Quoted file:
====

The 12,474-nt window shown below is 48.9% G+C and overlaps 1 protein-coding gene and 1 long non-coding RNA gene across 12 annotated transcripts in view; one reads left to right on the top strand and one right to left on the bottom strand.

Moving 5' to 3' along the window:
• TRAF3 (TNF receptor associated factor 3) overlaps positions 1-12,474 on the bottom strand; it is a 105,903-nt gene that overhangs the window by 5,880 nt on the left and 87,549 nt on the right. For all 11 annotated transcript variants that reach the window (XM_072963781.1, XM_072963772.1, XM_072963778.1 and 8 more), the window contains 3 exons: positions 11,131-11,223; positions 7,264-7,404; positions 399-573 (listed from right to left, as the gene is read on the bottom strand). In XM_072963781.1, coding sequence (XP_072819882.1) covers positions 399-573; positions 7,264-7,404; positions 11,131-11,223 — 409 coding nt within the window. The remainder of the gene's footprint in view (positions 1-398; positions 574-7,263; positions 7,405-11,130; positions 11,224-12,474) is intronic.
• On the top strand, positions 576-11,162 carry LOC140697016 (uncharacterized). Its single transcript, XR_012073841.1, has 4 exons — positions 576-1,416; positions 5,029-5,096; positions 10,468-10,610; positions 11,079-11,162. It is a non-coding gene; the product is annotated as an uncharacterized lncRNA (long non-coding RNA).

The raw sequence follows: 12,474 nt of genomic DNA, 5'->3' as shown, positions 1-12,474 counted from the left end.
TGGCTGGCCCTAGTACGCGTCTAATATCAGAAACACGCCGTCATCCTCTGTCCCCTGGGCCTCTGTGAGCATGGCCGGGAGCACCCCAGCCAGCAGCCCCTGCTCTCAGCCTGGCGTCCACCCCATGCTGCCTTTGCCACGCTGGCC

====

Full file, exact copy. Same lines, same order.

The 12,474-nt window shown below is 48.9% G+C and overlaps 1 protein-coding gene and 1 long non-coding RNA gene across 12 annotated transcripts in view; one reads left to right on the top strand and one right to left on the bottom strand.

Moving 5' to 3' along the window:
• TRAF3 (TNF receptor associated factor 3) overlaps positions 1-12,474 on the bottom strand; it is a 105,903-nt gene that overhangs the window by 5,880 nt on the left and 87,549 nt on the right. For all 11 annotated transcript variants that reach the window (XM_072963781.1, XM_072963772.1, XM_072963778.1 and 8 more), the window contains 3 exons: positions 11,131-11,223; positions 7,264-7,404; positions 399-573 (listed from right to left, as the gene is read on the bottom strand). In XM_072963781.1, coding sequence (XP_072819882.1) covers positions 399-573; positions 7,264-7,404; positions 11,131-11,223 — 409 coding nt within the window. The remainder of the gene's footprint in view (positions 1-398; positions 574-7,263; positions 7,405-11,130; positions 11,224-12,474) is intronic.
• On the top strand, positions 576-11,162 carry LOC140697016 (uncharacterized). Its single transcript, XR_012073841.1, has 4 exons — positions 576-1,416; positions 5,029-5,096; positions 10,468-10,610; positions 11,079-11,162. It is a non-coding gene; the product is annotated as an uncharacterized lncRNA (long non-coding RNA).

The raw sequence follows: 12,474 nt of genomic DNA, 5'->3' as shown, positions 1-12,474 counted from the left end.
TGGCTGGCCCTAGTACGCGTCTAATATCAGAAACACGCCGTCATCCTCTGTCCCCTGGGCCTCTGTGAGCATGGCCGGGAGCACCCCAGCCAGCAGCCCCTGCTCTCAGCCTGGCGTCCACCCCATGCTGCCTTTGCCACGCTGGCC